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12 June 2016updated 27 Jul 2021 12:14pm

The graceful dance of shape-shifting hares

Hares should be ubiquitous on these hills and gorselands at dusk, enchanting us with their elegant play.

By John Burnside

After two years of city life, the biggest adjustment I had to make when I came back to rural Scotland was in driving around my part of Fife on the country roads. I had almost forgotten about pheasant life and random Mammalia, not to mention the usual human impedimenta, from quad biker to shirtsleeved agrichemicals rep with hands-free headset.

The most sensitive of these tests, however, also turned out to be the most pleasurable and, over the past month or so, I have been constantly on the lookout for any of the hares that are my truest neighbours. I immediately remembered them from before (they would frequently visit our garden, creatures of such grace that the boys and I would fall silent whenever they appeared) but I had let slip from my mind how perfectly camouflaged they can be against a backdrop of hedgerow or drystone wall. On the roads, I still feel my heart in my mouth when I catch a shiver in the headlamps at dusk and I know the hare is there, loping ahead of me, following its own way into the night – a way that, at this point, just happens to coincide with mine.

The books will tell you that hares are mostly nocturnal creatures and I suppose, on average, they are; but that doesn’t stop one leaping into my path at pretty much any time of day in these early-summer weeks, for this is the time of the “mad” hare – “March”, in some places, though not this far north, according to my observations. Most seasons, on this particular hilltop, the madness is confined to May and early June, which can be hazardous at dawn and dusk, when the light (if there is any) is soft and golden brown on the verges and hill roads, much like the colour of the animal.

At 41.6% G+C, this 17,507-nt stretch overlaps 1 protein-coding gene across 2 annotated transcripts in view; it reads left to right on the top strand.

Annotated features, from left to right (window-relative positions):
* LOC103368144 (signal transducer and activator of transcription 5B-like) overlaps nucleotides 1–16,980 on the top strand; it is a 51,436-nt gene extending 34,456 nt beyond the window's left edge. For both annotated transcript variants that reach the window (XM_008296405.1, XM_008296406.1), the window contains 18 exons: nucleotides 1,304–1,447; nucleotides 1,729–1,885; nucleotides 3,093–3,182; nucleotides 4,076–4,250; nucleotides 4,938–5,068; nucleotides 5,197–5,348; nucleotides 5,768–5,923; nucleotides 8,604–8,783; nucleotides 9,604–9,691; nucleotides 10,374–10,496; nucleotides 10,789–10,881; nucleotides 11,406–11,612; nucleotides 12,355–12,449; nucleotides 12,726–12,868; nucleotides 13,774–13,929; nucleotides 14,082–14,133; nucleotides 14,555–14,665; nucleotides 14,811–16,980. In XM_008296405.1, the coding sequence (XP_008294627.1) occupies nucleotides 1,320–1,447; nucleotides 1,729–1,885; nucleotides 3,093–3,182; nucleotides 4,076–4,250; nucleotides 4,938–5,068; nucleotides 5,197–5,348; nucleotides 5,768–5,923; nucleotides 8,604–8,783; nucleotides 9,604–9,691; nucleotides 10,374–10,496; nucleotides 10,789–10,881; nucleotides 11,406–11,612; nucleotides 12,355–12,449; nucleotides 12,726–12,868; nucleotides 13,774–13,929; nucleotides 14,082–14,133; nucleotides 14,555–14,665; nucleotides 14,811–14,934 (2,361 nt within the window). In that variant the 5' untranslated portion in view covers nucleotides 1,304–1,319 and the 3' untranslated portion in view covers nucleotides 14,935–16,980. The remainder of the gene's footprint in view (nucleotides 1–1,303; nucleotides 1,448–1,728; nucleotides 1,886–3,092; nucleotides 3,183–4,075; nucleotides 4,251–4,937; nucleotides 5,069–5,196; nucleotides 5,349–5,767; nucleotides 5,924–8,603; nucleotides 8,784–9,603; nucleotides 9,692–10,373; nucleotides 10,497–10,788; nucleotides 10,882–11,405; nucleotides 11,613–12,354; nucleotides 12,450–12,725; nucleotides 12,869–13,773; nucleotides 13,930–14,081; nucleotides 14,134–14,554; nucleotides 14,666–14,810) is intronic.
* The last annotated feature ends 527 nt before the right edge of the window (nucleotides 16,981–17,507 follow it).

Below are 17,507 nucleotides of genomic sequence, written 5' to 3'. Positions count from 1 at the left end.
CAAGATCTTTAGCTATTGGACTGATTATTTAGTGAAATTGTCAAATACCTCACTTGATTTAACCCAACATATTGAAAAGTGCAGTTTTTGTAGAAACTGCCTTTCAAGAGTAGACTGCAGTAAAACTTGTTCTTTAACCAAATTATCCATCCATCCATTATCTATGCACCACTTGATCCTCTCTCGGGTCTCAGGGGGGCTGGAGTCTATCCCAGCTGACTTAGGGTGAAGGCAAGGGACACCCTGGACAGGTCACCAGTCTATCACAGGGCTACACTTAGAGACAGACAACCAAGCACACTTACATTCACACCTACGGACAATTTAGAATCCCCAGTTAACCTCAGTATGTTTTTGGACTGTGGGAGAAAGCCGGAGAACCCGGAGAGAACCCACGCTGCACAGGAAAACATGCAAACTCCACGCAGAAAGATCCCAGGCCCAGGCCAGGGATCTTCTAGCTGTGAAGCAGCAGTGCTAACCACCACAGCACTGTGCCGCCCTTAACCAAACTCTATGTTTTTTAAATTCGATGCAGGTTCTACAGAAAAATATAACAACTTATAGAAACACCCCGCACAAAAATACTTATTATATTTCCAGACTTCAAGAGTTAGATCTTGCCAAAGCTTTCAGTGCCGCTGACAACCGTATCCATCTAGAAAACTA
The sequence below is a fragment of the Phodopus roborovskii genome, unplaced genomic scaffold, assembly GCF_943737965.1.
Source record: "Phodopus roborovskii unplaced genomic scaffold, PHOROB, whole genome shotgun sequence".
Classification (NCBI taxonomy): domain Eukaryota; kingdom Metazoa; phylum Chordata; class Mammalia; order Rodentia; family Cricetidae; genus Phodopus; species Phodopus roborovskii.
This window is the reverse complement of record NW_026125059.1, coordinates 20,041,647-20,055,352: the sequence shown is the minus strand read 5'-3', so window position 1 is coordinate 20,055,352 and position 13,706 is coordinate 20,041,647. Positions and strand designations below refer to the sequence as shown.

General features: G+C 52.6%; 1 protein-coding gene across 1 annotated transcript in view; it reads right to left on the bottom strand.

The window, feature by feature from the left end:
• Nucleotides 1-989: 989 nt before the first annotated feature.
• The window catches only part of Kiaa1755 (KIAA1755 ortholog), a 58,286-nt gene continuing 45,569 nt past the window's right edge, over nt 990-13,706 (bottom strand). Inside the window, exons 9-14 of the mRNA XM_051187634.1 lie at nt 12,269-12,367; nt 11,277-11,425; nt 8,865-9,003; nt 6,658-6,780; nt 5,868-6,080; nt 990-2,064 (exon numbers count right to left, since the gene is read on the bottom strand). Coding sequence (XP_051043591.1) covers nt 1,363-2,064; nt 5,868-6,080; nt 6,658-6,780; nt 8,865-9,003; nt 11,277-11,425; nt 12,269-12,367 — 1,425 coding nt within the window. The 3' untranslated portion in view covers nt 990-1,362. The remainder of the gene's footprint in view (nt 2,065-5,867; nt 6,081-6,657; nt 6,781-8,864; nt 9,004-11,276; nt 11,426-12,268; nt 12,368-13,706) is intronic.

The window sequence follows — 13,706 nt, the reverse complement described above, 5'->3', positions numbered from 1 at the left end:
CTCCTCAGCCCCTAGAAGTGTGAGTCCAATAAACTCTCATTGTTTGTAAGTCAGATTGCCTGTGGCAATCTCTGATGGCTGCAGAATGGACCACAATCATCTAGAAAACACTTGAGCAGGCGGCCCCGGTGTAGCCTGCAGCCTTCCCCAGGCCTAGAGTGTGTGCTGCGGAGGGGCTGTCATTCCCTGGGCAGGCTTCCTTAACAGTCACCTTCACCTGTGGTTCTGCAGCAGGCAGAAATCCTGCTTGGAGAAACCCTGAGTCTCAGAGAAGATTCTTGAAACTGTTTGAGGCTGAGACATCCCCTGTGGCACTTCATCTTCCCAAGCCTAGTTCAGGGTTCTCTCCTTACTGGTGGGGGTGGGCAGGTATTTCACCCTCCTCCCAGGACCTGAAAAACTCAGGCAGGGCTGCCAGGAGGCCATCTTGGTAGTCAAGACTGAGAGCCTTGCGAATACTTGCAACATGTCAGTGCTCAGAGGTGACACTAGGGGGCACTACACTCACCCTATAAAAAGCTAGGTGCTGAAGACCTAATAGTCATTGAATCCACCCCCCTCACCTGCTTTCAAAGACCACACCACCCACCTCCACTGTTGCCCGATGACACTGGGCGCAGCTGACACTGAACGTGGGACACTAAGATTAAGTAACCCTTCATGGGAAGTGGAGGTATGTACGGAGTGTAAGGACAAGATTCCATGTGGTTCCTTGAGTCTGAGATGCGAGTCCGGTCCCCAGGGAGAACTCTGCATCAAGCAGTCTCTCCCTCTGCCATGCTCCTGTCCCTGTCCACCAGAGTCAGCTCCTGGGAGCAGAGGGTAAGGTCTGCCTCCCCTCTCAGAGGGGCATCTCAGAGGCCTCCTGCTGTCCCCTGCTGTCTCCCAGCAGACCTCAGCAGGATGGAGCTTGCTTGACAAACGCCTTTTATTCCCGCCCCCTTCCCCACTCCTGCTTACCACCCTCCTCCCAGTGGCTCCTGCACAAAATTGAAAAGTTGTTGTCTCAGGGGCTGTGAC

Not long ago, I found one dead by my gate – roadkill – and couldn’t resist kneeling beside it to stroke the cold, tawny fur a moment, before I carried it away and laid it on the verge (a kind of sky burial in miniature, performed for all manner of roadkill in this family, to no other end than the avoidance of further degradation on the road). Even though it had been dead for hours, I still felt the life of it somehow, the energy in the hind legs, the keenness of the eye. Most of all, a trace remained of what I always find in the hare’s living face: a kind of thoughtfulness, a sense of being so fully and attentively in this world that there could be no need for an alternative.

It was no accident, then, that hares were sacred to the Picts and Celts who once inhabited this part of Scotland. Now, though, at a time when the word “sacred” seems quaint, at best these elegant beings are in significant danger, with a decline of over 40 per cent recorded since 1995.

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Further north, the mountain hare – smaller than its southern cousin, with a grey-brown summer coat that turns pale grey or white in winter – is probably even more threatened. There, it is persecuted by the grouse shooting business and has also suffered from the loss of its habitat and other causes. According to the Hare Preservation Trust: “In one case, a refrigerated van [was] brought over by a party of Italian guns who intended to shoot 1,000 mountain hares and sell them in Italy to pay for the shooting holiday.”

None of this will come as a surprise, I imagine, though I can’t help being surprised at how little those with any power have done about it. Even if numbers were restored to their 1995 level, it would not be enough: hares should be ubiquitous on these hills and gorselands at dusk, enchanting us with their elegant play and with how, if only for a matter of seconds, one or other of a group will shimmer and shift, in the golden air, into some new and inexplicable form, the way that our ancestors described millennia ago, when human beings still believed that the other animals involved us in their dance. 

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This article appears in the 07 Jun 2016 issue of the New Statesman, A special issue on Britain in Europe